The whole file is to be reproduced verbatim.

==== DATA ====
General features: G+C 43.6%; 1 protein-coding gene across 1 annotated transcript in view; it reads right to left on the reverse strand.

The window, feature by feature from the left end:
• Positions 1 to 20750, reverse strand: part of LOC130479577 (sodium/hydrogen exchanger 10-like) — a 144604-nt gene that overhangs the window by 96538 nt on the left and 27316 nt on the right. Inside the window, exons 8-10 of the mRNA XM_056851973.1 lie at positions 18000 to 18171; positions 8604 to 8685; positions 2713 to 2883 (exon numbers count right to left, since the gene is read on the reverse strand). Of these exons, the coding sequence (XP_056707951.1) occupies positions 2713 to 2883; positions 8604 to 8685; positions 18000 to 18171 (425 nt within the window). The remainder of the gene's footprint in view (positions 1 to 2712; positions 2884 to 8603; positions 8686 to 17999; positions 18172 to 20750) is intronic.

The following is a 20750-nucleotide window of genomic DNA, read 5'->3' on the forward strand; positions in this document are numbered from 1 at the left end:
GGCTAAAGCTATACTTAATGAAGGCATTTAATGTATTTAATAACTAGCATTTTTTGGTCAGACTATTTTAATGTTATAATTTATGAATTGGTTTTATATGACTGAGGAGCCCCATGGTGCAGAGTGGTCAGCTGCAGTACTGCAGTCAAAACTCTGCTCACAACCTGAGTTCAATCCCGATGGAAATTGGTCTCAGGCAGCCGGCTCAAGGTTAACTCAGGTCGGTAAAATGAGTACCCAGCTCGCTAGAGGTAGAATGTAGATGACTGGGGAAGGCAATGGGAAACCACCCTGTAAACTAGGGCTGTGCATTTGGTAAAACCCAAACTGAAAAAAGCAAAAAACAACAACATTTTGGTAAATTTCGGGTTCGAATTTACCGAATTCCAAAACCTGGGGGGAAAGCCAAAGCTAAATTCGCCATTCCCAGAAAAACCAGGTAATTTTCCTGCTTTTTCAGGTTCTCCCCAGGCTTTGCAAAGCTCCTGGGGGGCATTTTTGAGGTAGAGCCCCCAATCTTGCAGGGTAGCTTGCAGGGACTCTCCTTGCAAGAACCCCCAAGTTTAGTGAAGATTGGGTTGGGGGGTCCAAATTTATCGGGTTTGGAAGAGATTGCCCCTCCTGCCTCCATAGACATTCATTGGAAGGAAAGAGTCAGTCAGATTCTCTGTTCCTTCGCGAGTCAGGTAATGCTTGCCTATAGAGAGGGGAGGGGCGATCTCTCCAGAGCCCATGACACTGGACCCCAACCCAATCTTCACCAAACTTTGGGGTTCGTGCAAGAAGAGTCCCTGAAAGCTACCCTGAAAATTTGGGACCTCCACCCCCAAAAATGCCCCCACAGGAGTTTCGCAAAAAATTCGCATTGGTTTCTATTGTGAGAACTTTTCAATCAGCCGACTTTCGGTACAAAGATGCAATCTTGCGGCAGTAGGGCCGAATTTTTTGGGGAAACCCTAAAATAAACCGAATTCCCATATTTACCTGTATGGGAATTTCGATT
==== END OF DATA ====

General features: G+C 43.6%; 1 protein-coding gene across 1 annotated transcript in view; it reads right to left on the reverse strand.

The window, feature by feature from the left end:
• Positions 1 to 20750, reverse strand: part of LOC130479577 (sodium/hydrogen exchanger 10-like) — a 144604-nt gene that overhangs the window by 96538 nt on the left and 27316 nt on the right. Inside the window, exons 8-10 of the mRNA XM_056851973.1 lie at positions 18000 to 18171; positions 8604 to 8685; positions 2713 to 2883 (exon numbers count right to left, since the gene is read on the reverse strand). Of these exons, the coding sequence (XP_056707951.1) occupies positions 2713 to 2883; positions 8604 to 8685; positions 18000 to 18171 (425 nt within the window). The remainder of the gene's footprint in view (positions 1 to 2712; positions 2884 to 8603; positions 8686 to 17999; positions 18172 to 20750) is intronic.

The following is a 20750-nucleotide window of genomic DNA, read 5'->3' on the forward strand; positions in this document are numbered from 1 at the left end:
GGCTAAAGCTATACTTAATGAAGGCATTTAATGTATTTAATAACTAGCATTTTTTGGTCAGACTATTTTAATGTTATAATTTATGAATTGGTTTTATATGACTGAGGAGCCCCATGGTGCAGAGTGGTCAGCTGCAGTACTGCAGTCAAAACTCTGCTCACAACCTGAGTTCAATCCCGATGGAAATTGGTCTCAGGCAGCCGGCTCAAGGTTAACTCAGGTCGGTAAAATGAGTACCCAGCTCGCTAGAGGTAGAATGTAGATGACTGGGGAAGGCAATGGGAAACCACCCTGTAAACTAGGGCTGTGCATTTGGTAAAACCCAAACTGAAAAAAGCAAAAAACAACAACATTTTGGTAAATTTCGGGTTCGAATTTACCGAATTCCAAAACCTGGGGGGAAAGCCAAAGCTAAATTCGCCATTCCCAGAAAAACCAGGTAATTTTCCTGCTTTTTCAGGTTCTCCCCAGGCTTTGCAAAGCTCCTGGGGGGCATTTTTGAGGTAGAGCCCCCAATCTTGCAGGGTAGCTTGCAGGGACTCTCCTTGCAAGAACCCCCAAGTTTAGTGAAGATTGGGTTGGGGGGTCCAAATTTATCGGGTTTGGAAGAGATTGCCCCTCCTGCCTCCATAGACATTCATTGGAAGGAAAGAGTCAGTCAGATTCTCTGTTCCTTCGCGAGTCAGGTAATGCTTGCCTATAGAGAGGGGAGGGGCGATCTCTCCAGAGCCCATGACACTGGACCCCAACCCAATCTTCACCAAACTTTGGGGTTCGTGCAAGAAGAGTCCCTGAAAGCTACCCTGAAAATTTGGGACCTCCACCCCCAAAAATGCCCCCACAGGAGTTTCGCAAAAAATTCGCATTGGTTTCTATTGTGAGAACTTTTCAATCAGCCGACTTTCGGTACAAAGATGCAATCTTGCGGCAGTAGGGCCGAATTTTTTGGGGAAACCCTAAAATAAACCGAATTCCCATATTTACCTGTATGGGAATTTCGATT